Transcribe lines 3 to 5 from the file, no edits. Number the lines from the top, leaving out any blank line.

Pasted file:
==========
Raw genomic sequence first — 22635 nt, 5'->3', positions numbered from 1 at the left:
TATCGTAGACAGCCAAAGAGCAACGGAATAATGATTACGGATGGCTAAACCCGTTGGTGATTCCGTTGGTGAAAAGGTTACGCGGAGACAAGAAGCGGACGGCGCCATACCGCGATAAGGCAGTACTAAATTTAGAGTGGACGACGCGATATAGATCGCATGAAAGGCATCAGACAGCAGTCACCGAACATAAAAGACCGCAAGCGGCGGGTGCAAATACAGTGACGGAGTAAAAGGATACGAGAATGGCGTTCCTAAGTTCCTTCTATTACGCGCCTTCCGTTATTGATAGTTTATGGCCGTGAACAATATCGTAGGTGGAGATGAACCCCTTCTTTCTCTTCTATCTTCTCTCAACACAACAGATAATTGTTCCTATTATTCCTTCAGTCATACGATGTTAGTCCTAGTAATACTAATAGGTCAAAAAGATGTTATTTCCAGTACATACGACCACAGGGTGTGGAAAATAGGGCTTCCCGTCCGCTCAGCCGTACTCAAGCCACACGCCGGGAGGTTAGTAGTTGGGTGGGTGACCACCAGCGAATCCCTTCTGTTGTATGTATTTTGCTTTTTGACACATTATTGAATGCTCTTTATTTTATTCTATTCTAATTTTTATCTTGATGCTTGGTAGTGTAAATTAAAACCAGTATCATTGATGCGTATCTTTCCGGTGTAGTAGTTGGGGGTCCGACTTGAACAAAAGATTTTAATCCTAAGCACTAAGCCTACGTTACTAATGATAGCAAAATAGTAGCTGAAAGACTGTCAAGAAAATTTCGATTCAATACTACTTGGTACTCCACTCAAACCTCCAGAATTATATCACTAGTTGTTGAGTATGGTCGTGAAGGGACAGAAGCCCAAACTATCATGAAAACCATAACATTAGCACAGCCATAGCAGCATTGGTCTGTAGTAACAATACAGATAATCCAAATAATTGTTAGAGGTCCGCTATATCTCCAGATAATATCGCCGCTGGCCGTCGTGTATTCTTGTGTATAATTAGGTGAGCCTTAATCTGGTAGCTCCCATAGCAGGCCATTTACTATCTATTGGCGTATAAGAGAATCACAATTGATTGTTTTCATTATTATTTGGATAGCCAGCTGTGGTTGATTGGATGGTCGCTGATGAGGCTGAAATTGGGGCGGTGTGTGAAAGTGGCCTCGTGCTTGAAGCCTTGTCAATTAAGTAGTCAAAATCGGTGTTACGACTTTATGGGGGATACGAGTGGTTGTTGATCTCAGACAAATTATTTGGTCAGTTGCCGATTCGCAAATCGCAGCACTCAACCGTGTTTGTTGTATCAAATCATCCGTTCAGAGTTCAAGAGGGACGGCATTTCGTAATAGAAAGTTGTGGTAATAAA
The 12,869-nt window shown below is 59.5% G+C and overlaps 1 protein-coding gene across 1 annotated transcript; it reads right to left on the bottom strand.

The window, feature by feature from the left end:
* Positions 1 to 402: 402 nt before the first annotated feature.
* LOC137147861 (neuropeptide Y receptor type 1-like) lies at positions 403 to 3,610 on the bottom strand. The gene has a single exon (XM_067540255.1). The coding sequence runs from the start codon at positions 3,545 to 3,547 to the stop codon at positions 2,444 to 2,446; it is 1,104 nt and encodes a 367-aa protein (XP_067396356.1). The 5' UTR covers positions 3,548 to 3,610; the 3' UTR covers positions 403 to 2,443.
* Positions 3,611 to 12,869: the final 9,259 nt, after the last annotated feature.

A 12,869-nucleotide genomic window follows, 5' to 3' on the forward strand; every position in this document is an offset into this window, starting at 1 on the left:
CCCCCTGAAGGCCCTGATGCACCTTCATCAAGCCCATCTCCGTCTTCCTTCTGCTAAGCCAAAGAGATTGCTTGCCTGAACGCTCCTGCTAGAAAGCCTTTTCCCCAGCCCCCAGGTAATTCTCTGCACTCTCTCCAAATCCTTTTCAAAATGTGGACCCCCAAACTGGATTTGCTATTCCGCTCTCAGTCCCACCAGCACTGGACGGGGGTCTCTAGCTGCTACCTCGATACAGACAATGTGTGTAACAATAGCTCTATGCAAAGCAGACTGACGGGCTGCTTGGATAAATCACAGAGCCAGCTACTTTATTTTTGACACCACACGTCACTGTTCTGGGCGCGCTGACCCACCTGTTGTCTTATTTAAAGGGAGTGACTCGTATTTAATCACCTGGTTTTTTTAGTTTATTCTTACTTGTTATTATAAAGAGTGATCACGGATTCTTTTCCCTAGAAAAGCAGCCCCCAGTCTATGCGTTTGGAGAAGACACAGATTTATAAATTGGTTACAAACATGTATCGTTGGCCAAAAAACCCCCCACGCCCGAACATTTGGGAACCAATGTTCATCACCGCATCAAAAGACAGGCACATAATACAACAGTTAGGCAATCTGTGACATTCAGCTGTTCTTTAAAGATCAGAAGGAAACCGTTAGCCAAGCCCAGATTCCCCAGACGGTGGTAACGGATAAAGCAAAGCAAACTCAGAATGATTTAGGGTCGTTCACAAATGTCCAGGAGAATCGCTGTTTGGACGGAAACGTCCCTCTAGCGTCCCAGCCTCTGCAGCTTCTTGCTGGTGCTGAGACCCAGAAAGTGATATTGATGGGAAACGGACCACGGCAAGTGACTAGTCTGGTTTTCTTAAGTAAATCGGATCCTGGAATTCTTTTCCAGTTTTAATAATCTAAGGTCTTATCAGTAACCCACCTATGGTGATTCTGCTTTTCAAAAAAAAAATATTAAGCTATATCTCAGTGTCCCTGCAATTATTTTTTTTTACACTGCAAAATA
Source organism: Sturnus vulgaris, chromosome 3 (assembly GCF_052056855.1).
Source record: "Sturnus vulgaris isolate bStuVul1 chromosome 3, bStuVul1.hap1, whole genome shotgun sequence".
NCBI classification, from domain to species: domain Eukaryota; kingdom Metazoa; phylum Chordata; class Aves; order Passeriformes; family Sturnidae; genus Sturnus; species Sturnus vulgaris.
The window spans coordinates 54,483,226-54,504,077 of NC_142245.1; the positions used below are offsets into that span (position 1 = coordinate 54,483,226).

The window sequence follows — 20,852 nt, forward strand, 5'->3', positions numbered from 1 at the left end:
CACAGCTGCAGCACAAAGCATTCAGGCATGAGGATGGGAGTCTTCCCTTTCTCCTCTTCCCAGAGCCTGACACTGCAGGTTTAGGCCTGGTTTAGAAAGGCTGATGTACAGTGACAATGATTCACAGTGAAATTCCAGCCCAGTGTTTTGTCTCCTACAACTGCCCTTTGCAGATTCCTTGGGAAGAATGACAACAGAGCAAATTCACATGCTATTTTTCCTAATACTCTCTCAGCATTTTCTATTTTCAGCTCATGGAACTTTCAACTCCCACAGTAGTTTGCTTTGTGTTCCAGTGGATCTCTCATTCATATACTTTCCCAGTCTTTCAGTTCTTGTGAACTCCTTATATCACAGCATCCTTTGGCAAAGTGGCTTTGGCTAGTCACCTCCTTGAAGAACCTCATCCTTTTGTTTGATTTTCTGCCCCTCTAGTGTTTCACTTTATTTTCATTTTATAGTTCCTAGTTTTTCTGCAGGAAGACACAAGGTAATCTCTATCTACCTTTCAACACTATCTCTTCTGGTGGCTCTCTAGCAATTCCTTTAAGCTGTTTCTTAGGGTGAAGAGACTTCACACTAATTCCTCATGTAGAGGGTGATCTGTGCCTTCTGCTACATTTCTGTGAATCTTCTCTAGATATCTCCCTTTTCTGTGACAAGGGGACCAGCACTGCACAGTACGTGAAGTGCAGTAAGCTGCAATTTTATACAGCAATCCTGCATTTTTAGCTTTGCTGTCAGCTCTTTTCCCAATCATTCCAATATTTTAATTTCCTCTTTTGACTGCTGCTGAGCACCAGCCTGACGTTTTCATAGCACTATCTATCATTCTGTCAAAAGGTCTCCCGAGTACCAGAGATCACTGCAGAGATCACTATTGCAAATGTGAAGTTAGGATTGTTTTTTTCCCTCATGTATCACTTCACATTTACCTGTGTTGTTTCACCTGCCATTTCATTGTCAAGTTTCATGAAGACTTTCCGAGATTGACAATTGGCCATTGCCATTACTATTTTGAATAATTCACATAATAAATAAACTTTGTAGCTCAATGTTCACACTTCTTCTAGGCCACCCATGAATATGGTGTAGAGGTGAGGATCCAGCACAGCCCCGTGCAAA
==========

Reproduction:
The 12,869-nt window shown below is 59.5% G+C and overlaps 1 protein-coding gene across 1 annotated transcript; it reads right to left on the bottom strand.

The window, feature by feature from the left end:
* Positions 1 to 402: 402 nt before the first annotated feature.